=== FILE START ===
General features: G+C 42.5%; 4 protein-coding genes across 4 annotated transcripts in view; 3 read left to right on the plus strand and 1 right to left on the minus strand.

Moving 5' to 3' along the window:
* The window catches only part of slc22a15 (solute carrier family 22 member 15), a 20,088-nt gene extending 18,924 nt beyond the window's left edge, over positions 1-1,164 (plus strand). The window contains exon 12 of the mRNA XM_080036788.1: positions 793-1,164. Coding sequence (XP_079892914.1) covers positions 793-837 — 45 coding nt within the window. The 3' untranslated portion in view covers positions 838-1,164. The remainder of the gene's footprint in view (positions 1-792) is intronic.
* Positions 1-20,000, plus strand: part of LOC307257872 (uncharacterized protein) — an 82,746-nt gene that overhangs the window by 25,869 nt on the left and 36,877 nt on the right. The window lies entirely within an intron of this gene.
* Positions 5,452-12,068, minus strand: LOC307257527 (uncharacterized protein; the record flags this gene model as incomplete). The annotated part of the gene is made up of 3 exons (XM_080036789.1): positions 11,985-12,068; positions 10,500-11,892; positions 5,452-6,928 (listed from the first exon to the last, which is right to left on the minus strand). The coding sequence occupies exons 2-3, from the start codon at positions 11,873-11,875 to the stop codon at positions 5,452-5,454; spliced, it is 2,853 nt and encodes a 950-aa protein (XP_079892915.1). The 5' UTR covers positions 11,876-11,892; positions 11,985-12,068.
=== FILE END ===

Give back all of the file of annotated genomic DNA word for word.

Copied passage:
General features: G+C 42.5%; 4 protein-coding genes across 4 annotated transcripts in view; 3 read left to right on the plus strand and 1 right to left on the minus strand.

Moving 5' to 3' along the window:
* The window catches only part of slc22a15 (solute carrier family 22 member 15), a 20,088-nt gene extending 18,924 nt beyond the window's left edge, over positions 1-1,164 (plus strand). The window contains exon 12 of the mRNA XM_080036788.1: positions 793-1,164. Coding sequence (XP_079892914.1) covers positions 793-837 — 45 coding nt within the window. The 3' untranslated portion in view covers positions 838-1,164. The remainder of the gene's footprint in view (positions 1-792) is intronic.
* Positions 1-20,000, plus strand: part of LOC307257872 (uncharacterized protein) — an 82,746-nt gene that overhangs the window by 25,869 nt on the left and 36,877 nt on the right. The window lies entirely within an intron of this gene.
* Positions 5,452-12,068, minus strand: LOC307257527 (uncharacterized protein; the record flags this gene model as incomplete). The annotated part of the gene is made up of 3 exons (XM_080036789.1): positions 11,985-12,068; positions 10,500-11,892; positions 5,452-6,928 (listed from the first exon to the last, which is right to left on the minus strand). The coding sequence occupies exons 2-3, from the start codon at positions 11,873-11,875 to the stop codon at positions 5,452-5,454; spliced, it is 2,853 nt and encodes a 950-aa protein (XP_079892915.1). The 5' UTR covers positions 11,876-11,892; positions 11,985-12,068.